Summary: Rejection hurts, and to one degree or another, every single one of us has tasted the pain of feeling rejected from other people.Before the birth of Jesus Christ, during the time of His earthly life, and after His resurrection and ascension, our world has
Elder M. Edmunds
Co-Pastor of United Ordained Church
“He is despised and rejected of men; a man of sorrows, and acquainted with grief: and we hid as it were our faces from him; he was despised, and we esteemed him not” –(Isa.53:3).
“He came unto his own (His domain, creation, world), and his own received him not” -(John 1:11).
Rejection hurts, and to one degree or another, every single one of us has tasted the pain of feeling rejected from other people.
Before the birth of Jesus Christ, during the time of His earthly life, and after His resurrection and ascension, our world has experienced the pain of rejection.
For example, in the third chapter of Genesis, which is known as the “Temptation and fall of man,” we read how Adam rejected the council of God, and ate from the forbidden tree of the knowledge of good and evil.
We can even gaze at the life of Job and see how Eliphaz, Bildad, Zophar, and Elihu rejected him. We have heard and read about the life of Moses when he defended his own ethnic brothers due to the hand of injustice by a taskmaster, and his own accused and rejected him.
Or, how about Jeremiah, David, Hosea, Stephen, John the Baptist, John the Revelator, and most certainly as our text reveal, even Jesus are the many examples who were touched by this terrible experience of rejection.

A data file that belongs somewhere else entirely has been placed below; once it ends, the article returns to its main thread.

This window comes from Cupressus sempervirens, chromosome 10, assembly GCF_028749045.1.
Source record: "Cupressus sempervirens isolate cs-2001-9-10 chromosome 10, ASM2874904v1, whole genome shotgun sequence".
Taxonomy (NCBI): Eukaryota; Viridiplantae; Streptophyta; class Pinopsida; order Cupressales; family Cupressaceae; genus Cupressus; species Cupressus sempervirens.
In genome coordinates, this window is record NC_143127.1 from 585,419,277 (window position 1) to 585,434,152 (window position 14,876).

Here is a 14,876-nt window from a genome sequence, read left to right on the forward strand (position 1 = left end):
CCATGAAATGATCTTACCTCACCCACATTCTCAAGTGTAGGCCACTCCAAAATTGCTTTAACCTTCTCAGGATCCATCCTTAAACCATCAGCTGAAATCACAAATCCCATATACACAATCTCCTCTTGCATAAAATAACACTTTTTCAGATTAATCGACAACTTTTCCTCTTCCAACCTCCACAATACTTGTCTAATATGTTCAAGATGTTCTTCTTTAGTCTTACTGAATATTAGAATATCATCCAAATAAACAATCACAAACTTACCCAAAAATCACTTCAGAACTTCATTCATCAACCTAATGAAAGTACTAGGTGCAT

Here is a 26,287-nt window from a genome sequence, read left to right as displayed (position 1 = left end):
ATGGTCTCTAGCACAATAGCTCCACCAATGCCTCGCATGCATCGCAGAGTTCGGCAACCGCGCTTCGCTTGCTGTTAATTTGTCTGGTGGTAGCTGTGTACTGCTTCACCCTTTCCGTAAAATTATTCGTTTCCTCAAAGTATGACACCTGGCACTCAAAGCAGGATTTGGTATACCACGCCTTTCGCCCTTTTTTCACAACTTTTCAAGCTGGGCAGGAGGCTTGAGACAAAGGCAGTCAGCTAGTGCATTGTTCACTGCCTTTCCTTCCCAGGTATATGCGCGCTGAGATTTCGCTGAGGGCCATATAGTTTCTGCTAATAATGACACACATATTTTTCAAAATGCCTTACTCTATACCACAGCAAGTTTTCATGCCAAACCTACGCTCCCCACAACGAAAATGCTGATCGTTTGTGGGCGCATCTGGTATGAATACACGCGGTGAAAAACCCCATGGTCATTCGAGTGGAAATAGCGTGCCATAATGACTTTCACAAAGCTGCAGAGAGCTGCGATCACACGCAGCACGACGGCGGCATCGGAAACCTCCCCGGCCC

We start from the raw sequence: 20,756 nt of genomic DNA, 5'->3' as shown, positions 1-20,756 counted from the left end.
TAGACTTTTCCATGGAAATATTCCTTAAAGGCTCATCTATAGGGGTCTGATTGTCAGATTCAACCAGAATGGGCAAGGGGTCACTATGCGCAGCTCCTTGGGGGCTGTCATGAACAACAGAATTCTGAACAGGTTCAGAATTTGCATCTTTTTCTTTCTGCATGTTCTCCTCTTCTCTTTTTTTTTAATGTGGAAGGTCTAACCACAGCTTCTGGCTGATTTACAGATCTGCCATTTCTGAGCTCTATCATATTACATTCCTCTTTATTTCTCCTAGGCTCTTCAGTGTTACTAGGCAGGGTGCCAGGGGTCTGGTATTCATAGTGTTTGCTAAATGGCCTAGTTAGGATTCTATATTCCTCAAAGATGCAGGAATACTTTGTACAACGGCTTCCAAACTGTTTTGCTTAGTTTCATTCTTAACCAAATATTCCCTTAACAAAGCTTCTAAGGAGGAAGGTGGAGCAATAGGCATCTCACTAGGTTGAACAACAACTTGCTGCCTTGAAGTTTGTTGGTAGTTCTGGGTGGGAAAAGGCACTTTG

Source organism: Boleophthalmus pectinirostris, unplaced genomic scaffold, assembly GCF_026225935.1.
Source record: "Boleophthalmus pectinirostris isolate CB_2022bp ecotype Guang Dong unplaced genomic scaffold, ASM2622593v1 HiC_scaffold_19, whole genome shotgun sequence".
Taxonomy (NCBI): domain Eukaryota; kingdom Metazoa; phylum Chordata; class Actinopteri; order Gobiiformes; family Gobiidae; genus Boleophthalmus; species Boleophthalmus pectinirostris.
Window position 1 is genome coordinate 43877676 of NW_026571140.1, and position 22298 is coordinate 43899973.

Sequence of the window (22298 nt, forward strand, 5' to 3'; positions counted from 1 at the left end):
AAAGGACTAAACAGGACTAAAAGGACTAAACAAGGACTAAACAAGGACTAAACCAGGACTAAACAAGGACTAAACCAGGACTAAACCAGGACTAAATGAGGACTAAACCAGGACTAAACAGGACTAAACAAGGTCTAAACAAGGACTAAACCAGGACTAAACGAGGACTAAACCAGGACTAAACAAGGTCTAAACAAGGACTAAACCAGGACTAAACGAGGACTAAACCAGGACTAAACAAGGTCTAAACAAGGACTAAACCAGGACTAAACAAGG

From time past, to time present, even many of our children were and are assaulted or abused by their parents. Many so-called friends have and will discard friends. Several people that have appeared different from the so-called “norm” were looked down on as well as mocked. Moreover, still many today are ridiculed in our society for their physical or mental qualities. Even the hand of divorce has ripped are families apart all in the name of rejection.
For this word “rejection,” is an experience that is so universally understood that it requires no definition. For all who are housed in this holy and sanctified edifice know what rejection means.
Rejection can take many forms — hurtful and cutting words, withdrawn attention, unreciprocated love, malicious assaults, lack of encouragement, and total shutdown of communication, all affect the fabric of our humanness.
Simply put, rejection hurts; and it will always be one of the foremost issues involved in the dynamics of our interpersonal relationships.
For example, there are times we try to pretend it does not matter, but in reality, our emotions experience a furious attack of discomfort and sorrow. When we claim, “I could care less,” we often mean, “I wish I did not care so much!” No matter how we attempt to explain it away or depreciate the source, being rejected by others causes us excruciating pain.
Even memories of rejection in the past make us apprehensive, cautious, and restrained. We flinch with fear of what people can do or say to hurt us. The last thing we want - the last thing we will allow – is to get close to anyone again. Why, because we desire not to place ourselves in a vulnerable position or risk to be devastated all over again.